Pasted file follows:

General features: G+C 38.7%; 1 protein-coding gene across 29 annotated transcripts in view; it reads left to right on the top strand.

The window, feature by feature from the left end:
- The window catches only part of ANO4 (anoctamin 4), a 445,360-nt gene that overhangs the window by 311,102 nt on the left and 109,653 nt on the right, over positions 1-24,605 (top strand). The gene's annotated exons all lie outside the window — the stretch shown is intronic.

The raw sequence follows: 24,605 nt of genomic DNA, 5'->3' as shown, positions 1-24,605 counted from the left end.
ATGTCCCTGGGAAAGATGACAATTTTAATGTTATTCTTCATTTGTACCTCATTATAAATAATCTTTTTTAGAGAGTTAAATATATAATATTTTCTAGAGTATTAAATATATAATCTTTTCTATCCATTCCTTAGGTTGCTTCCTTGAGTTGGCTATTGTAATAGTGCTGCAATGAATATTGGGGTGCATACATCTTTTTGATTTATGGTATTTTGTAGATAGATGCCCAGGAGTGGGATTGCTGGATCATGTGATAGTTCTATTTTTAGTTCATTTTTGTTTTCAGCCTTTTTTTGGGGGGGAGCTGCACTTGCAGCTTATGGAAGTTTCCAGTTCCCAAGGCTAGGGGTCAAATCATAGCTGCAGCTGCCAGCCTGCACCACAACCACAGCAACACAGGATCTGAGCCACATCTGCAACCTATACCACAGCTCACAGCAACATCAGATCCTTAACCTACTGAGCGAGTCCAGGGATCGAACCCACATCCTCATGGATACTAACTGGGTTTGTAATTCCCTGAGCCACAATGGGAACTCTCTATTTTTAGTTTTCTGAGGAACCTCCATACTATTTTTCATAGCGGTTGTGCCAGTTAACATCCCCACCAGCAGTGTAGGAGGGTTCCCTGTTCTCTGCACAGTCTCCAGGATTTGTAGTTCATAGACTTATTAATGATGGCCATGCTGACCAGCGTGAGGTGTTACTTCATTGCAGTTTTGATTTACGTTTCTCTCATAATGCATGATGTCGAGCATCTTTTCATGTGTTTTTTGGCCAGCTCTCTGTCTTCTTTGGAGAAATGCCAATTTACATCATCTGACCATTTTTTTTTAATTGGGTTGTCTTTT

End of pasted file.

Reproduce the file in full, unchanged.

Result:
General features: G+C 38.7%; 1 protein-coding gene across 29 annotated transcripts in view; it reads left to right on the top strand.

The window, feature by feature from the left end:
- The window catches only part of ANO4 (anoctamin 4), a 445,360-nt gene that overhangs the window by 311,102 nt on the left and 109,653 nt on the right, over positions 1-24,605 (top strand). The gene's annotated exons all lie outside the window — the stretch shown is intronic.

The raw sequence follows: 24,605 nt of genomic DNA, 5'->3' as shown, positions 1-24,605 counted from the left end.
ATGTCCCTGGGAAAGATGACAATTTTAATGTTATTCTTCATTTGTACCTCATTATAAATAATCTTTTTTAGAGAGTTAAATATATAATATTTTCTAGAGTATTAAATATATAATCTTTTCTATCCATTCCTTAGGTTGCTTCCTTGAGTTGGCTATTGTAATAGTGCTGCAATGAATATTGGGGTGCATACATCTTTTTGATTTATGGTATTTTGTAGATAGATGCCCAGGAGTGGGATTGCTGGATCATGTGATAGTTCTATTTTTAGTTCATTTTTGTTTTCAGCCTTTTTTTGGGGGGGAGCTGCACTTGCAGCTTATGGAAGTTTCCAGTTCCCAAGGCTAGGGGTCAAATCATAGCTGCAGCTGCCAGCCTGCACCACAACCACAGCAACACAGGATCTGAGCCACATCTGCAACCTATACCACAGCTCACAGCAACATCAGATCCTTAACCTACTGAGCGAGTCCAGGGATCGAACCCACATCCTCATGGATACTAACTGGGTTTGTAATTCCCTGAGCCACAATGGGAACTCTCTATTTTTAGTTTTCTGAGGAACCTCCATACTATTTTTCATAGCGGTTGTGCCAGTTAACATCCCCACCAGCAGTGTAGGAGGGTTCCCTGTTCTCTGCACAGTCTCCAGGATTTGTAGTTCATAGACTTATTAATGATGGCCATGCTGACCAGCGTGAGGTGTTACTTCATTGCAGTTTTGATTTACGTTTCTCTCATAATGCATGATGTCGAGCATCTTTTCATGTGTTTTTTGGCCAGCTCTCTGTCTTCTTTGGAGAAATGCCAATTTACATCATCTGACCATTTTTTTTTAATTGGGTTGTCTTTT